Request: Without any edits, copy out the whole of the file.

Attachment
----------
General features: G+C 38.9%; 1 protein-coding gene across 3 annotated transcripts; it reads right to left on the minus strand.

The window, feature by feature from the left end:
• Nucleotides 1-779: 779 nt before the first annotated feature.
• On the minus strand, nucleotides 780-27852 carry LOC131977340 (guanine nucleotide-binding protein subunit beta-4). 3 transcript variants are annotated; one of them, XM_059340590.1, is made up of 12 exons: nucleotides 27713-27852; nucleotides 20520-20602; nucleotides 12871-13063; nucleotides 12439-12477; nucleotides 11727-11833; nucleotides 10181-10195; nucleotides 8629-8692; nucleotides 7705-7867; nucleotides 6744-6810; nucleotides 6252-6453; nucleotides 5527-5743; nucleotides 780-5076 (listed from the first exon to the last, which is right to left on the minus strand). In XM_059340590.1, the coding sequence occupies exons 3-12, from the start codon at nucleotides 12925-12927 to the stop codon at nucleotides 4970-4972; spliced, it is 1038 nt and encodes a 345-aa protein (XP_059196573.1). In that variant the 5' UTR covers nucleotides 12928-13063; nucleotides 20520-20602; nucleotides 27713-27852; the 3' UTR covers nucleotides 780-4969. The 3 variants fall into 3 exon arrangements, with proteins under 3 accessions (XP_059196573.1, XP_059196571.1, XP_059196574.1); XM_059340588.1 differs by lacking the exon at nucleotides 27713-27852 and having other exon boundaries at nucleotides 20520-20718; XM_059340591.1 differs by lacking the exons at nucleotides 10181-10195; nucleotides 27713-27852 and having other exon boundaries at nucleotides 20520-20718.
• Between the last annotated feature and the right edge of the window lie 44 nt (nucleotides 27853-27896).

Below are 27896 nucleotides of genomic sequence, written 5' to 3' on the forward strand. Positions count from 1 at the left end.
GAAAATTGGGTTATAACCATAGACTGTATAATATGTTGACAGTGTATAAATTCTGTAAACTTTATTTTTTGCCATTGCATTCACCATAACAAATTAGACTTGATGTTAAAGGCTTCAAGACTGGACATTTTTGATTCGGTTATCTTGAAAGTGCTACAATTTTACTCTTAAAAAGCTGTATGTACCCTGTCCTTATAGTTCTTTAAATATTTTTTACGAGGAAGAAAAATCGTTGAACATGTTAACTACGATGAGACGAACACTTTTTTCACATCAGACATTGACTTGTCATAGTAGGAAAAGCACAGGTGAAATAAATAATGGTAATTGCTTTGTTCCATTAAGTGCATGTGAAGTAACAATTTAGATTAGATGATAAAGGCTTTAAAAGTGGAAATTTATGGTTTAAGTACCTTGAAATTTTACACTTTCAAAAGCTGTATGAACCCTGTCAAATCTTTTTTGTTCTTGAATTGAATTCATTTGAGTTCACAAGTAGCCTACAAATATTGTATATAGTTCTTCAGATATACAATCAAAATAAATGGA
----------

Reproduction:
General features: G+C 38.9%; 1 protein-coding gene across 3 annotated transcripts; it reads right to left on the minus strand.

The window, feature by feature from the left end:
• Nucleotides 1-779: 779 nt before the first annotated feature.
• On the minus strand, nucleotides 780-27852 carry LOC131977340 (guanine nucleotide-binding protein subunit beta-4). 3 transcript variants are annotated; one of them, XM_059340590.1, is made up of 12 exons: nucleotides 27713-27852; nucleotides 20520-20602; nucleotides 12871-13063; nucleotides 12439-12477; nucleotides 11727-11833; nucleotides 10181-10195; nucleotides 8629-8692; nucleotides 7705-7867; nucleotides 6744-6810; nucleotides 6252-6453; nucleotides 5527-5743; nucleotides 780-5076 (listed from the first exon to the last, which is right to left on the minus strand). In XM_059340590.1, the coding sequence occupies exons 3-12, from the start codon at nucleotides 12925-12927 to the stop codon at nucleotides 4970-4972; spliced, it is 1038 nt and encodes a 345-aa protein (XP_059196573.1). In that variant the 5' UTR covers nucleotides 12928-13063; nucleotides 20520-20602; nucleotides 27713-27852; the 3' UTR covers nucleotides 780-4969. The 3 variants fall into 3 exon arrangements, with proteins under 3 accessions (XP_059196573.1, XP_059196571.1, XP_059196574.1); XM_059340588.1 differs by lacking the exon at nucleotides 27713-27852 and having other exon boundaries at nucleotides 20520-20718; XM_059340591.1 differs by lacking the exons at nucleotides 10181-10195; nucleotides 27713-27852 and having other exon boundaries at nucleotides 20520-20718.
• Between the last annotated feature and the right edge of the window lie 44 nt (nucleotides 27853-27896).

Below are 27896 nucleotides of genomic sequence, written 5' to 3' on the forward strand. Positions count from 1 at the left end.
GAAAATTGGGTTATAACCATAGACTGTATAATATGTTGACAGTGTATAAATTCTGTAAACTTTATTTTTTGCCATTGCATTCACCATAACAAATTAGACTTGATGTTAAAGGCTTCAAGACTGGACATTTTTGATTCGGTTATCTTGAAAGTGCTACAATTTTACTCTTAAAAAGCTGTATGTACCCTGTCCTTATAGTTCTTTAAATATTTTTTACGAGGAAGAAAAATCGTTGAACATGTTAACTACGATGAGACGAACACTTTTTTCACATCAGACATTGACTTGTCATAGTAGGAAAAGCACAGGTGAAATAAATAATGGTAATTGCTTTGTTCCATTAAGTGCATGTGAAGTAACAATTTAGATTAGATGATAAAGGCTTTAAAAGTGGAAATTTATGGTTTAAGTACCTTGAAATTTTACACTTTCAAAAGCTGTATGAACCCTGTCAAATCTTTTTTGTTCTTGAATTGAATTCATTTGAGTTCACAAGTAGCCTACAAATATTGTATATAGTTCTTCAGATATACAATCAAAATAAATGGA